Sirtuin (silent mating type information regulation 2 homolog) 5 (S. cerevisiae), also known as SIRT5 is a protein which in humans in encoded by the SIRT5gene and in other species by the orthologous Sirt5 gene.
This gene encodes a member of the sirtuin family of proteins, homologs to the yeast Sir2 protein. Members of the sirtuin family are characterized by a sirtuin core domain and belong to the class III of the [histone deacetylase] superfamily, and are dependent on NAD+ as co-factor of enzymatic activities. SIRT5 is one of the three sirtuins localized primarily to the mitochondrion.
Alternative splicing of this gene results in two transcript variants. The protein structure of SIRT5 has been resolved and shows high degrees of structural conservation with other sirtuins, such as the ancestral yeast protein and human SIRT2.
SIRT5 has been found to exhibit enzymatic activities as a deacetylase, desuccinylase, and demalonylase, capable of removing acetyl, succinyl, and malonyl groups from the lysine residues of proteins. SIRT5 deacetylases and regulates carbamoyl phosphate synthetase (CPS1), the rate-limiting and initiating step of the urea cycle in liver mitochondria. Deacetylation of CPS1 stimulates its enzymatic activity. Mice with deletion of SIRT5 show elevated ammonia levels after a prolonged fast, whereas in contrast, mice overexpressing SIRT5 show increased CPS1 activity, suggesting one of the functions of SIRT5 may be to regulate the urea cycle. SIRT5 also interacts with and deacetylates cytochrome c. Large-scale profiling studies of SIRT5 deacetylase activity have uncovered over 700 protein substrates, including proteins localized to the mitochondria, the cytosol and other sub cellular localization. The identities of SIRT5 desuccinylation substrates suggest that SIRT5-mediated desuccinylation may be involved in energy metabolism.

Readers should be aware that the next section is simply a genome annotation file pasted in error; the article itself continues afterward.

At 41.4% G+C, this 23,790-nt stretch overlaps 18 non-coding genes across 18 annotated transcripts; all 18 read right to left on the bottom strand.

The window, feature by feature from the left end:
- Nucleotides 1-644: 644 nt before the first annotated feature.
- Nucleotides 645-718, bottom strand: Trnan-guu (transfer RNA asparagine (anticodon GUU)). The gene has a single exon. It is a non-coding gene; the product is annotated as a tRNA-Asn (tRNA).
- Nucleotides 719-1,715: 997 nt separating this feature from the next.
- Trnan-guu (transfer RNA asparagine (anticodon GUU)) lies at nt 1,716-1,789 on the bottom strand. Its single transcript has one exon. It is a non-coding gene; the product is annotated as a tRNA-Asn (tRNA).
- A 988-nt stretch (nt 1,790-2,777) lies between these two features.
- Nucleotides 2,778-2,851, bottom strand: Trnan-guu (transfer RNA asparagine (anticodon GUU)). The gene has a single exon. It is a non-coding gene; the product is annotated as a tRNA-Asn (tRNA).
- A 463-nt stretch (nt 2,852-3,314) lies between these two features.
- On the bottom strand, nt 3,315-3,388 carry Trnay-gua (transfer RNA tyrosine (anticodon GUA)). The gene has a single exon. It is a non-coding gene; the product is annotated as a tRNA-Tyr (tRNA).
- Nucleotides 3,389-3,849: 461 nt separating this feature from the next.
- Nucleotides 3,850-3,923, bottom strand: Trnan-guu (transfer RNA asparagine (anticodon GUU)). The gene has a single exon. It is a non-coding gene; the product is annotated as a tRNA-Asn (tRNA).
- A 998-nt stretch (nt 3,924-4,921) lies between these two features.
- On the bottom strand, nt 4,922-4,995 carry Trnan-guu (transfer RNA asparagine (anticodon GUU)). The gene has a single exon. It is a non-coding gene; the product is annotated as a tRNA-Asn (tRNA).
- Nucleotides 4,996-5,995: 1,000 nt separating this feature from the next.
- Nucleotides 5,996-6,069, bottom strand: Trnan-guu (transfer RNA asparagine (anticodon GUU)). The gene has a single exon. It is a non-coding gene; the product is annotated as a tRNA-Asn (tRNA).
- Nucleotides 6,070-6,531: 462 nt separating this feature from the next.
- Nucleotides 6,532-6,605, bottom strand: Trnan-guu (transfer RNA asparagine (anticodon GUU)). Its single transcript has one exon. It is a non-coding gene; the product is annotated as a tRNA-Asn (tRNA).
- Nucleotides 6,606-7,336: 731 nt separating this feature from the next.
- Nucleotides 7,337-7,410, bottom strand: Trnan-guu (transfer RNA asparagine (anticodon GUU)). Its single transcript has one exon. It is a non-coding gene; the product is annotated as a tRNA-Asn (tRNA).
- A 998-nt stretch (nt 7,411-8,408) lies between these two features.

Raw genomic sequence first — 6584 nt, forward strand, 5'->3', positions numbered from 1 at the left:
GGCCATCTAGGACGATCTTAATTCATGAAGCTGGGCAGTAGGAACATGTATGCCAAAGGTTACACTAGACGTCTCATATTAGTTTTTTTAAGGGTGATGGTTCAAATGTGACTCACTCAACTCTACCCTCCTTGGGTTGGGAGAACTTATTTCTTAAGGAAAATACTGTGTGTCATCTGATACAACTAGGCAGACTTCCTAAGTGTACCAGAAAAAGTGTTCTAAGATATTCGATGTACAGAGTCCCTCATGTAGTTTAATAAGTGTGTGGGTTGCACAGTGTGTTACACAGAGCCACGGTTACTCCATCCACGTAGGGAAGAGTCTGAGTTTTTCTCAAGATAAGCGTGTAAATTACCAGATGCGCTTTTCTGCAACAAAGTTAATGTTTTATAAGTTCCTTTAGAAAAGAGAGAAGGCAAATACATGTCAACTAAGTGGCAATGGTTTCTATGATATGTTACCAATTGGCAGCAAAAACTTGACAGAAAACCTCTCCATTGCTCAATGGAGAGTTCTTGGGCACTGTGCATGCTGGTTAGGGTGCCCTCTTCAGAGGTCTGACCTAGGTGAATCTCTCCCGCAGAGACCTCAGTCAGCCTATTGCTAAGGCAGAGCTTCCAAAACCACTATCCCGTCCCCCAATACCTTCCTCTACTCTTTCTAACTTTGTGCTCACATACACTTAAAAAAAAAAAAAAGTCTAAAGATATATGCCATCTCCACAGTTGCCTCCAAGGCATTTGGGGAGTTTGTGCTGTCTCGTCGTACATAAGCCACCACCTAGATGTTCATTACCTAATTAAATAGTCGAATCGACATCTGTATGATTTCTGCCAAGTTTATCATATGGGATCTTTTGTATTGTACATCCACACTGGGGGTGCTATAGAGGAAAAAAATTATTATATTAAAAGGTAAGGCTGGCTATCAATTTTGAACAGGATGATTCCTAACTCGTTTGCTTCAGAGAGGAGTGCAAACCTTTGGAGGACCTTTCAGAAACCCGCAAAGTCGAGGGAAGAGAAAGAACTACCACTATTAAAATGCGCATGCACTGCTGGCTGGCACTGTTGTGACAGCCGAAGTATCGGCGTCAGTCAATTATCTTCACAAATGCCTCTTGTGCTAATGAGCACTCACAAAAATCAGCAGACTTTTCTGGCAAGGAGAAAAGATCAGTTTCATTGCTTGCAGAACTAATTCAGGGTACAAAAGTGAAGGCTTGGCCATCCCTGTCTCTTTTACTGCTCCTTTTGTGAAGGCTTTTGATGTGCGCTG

The physiological consequences of SIRT5 molecular functions in human is under investigation but may involved regulations of mitochondrial metabolism.
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